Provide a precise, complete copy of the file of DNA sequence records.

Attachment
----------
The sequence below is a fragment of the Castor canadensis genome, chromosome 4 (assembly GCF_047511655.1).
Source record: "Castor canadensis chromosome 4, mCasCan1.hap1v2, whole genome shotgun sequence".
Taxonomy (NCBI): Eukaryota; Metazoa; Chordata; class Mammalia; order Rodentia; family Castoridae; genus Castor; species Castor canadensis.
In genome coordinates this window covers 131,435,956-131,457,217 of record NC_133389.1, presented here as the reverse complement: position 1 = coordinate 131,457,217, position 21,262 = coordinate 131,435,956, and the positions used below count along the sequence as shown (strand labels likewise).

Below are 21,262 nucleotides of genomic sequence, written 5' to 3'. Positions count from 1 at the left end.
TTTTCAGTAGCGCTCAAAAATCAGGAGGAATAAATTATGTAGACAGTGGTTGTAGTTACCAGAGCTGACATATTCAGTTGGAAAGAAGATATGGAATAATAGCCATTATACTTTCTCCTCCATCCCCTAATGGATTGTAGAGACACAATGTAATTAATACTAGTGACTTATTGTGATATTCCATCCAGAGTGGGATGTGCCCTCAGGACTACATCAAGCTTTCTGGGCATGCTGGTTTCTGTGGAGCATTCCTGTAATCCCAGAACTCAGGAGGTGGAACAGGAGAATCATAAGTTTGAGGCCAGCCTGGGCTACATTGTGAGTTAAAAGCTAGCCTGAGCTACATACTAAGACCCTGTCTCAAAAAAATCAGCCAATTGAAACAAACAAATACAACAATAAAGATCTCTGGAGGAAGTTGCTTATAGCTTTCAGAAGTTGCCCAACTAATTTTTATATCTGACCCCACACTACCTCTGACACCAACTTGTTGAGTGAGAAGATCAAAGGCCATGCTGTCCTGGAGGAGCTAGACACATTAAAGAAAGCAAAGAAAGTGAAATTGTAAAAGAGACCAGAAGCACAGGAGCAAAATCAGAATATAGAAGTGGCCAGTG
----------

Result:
The sequence below is a fragment of the Castor canadensis genome, chromosome 4 (assembly GCF_047511655.1).
Source record: "Castor canadensis chromosome 4, mCasCan1.hap1v2, whole genome shotgun sequence".
Taxonomy (NCBI): Eukaryota; Metazoa; Chordata; class Mammalia; order Rodentia; family Castoridae; genus Castor; species Castor canadensis.
In genome coordinates this window covers 131,435,956-131,457,217 of record NC_133389.1, presented here as the reverse complement: position 1 = coordinate 131,457,217, position 21,262 = coordinate 131,435,956, and the positions used below count along the sequence as shown (strand labels likewise).

Below are 21,262 nucleotides of genomic sequence, written 5' to 3'. Positions count from 1 at the left end.
TTTTCAGTAGCGCTCAAAAATCAGGAGGAATAAATTATGTAGACAGTGGTTGTAGTTACCAGAGCTGACATATTCAGTTGGAAAGAAGATATGGAATAATAGCCATTATACTTTCTCCTCCATCCCCTAATGGATTGTAGAGACACAATGTAATTAATACTAGTGACTTATTGTGATATTCCATCCAGAGTGGGATGTGCCCTCAGGACTACATCAAGCTTTCTGGGCATGCTGGTTTCTGTGGAGCATTCCTGTAATCCCAGAACTCAGGAGGTGGAACAGGAGAATCATAAGTTTGAGGCCAGCCTGGGCTACATTGTGAGTTAAAAGCTAGCCTGAGCTACATACTAAGACCCTGTCTCAAAAAAATCAGCCAATTGAAACAAACAAATACAACAATAAAGATCTCTGGAGGAAGTTGCTTATAGCTTTCAGAAGTTGCCCAACTAATTTTTATATCTGACCCCACACTACCTCTGACACCAACTTGTTGAGTGAGAAGATCAAAGGCCATGCTGTCCTGGAGGAGCTAGACACATTAAAGAAAGCAAAGAAAGTGAAATTGTAAAAGAGACCAGAAGCACAGGAGCAAAATCAGAATATAGAAGTGGCCAGTG